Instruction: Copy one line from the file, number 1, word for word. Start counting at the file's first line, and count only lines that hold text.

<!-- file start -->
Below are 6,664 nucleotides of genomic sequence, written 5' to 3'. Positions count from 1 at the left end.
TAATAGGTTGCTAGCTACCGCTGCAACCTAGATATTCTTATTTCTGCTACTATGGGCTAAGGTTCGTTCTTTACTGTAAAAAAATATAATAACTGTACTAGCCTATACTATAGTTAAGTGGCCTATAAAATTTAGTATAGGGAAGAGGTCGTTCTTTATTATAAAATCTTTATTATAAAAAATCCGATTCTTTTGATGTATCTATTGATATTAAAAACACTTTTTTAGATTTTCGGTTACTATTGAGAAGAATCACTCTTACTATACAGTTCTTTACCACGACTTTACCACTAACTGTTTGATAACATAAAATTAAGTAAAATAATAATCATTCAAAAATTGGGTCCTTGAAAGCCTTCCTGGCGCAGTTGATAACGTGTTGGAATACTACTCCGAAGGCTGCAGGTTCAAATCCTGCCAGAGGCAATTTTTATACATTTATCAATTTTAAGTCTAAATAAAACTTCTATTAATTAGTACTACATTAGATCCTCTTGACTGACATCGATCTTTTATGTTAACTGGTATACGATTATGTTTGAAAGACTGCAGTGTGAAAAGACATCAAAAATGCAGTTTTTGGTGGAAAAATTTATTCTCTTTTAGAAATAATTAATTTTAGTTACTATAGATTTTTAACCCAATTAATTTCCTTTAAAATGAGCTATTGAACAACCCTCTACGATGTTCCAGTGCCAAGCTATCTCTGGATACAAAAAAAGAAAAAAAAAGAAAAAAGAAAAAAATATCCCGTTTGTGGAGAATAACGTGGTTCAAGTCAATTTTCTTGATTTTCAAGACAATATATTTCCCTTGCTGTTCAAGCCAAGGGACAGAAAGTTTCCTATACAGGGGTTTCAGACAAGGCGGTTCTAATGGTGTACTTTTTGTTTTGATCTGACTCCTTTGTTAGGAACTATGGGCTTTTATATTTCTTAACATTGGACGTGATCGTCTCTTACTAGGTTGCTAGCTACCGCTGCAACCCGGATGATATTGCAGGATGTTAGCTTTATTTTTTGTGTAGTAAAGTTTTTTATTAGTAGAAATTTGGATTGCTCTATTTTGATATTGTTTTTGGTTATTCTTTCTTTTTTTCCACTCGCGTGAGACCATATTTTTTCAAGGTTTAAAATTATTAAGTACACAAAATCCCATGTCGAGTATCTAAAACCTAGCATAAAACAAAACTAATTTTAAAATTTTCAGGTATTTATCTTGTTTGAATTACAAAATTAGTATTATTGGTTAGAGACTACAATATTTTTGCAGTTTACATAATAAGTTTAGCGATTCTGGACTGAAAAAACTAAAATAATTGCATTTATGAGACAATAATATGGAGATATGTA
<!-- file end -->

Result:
Below are 6,664 nucleotides of genomic sequence, written 5' to 3'. Positions count from 1 at the left end.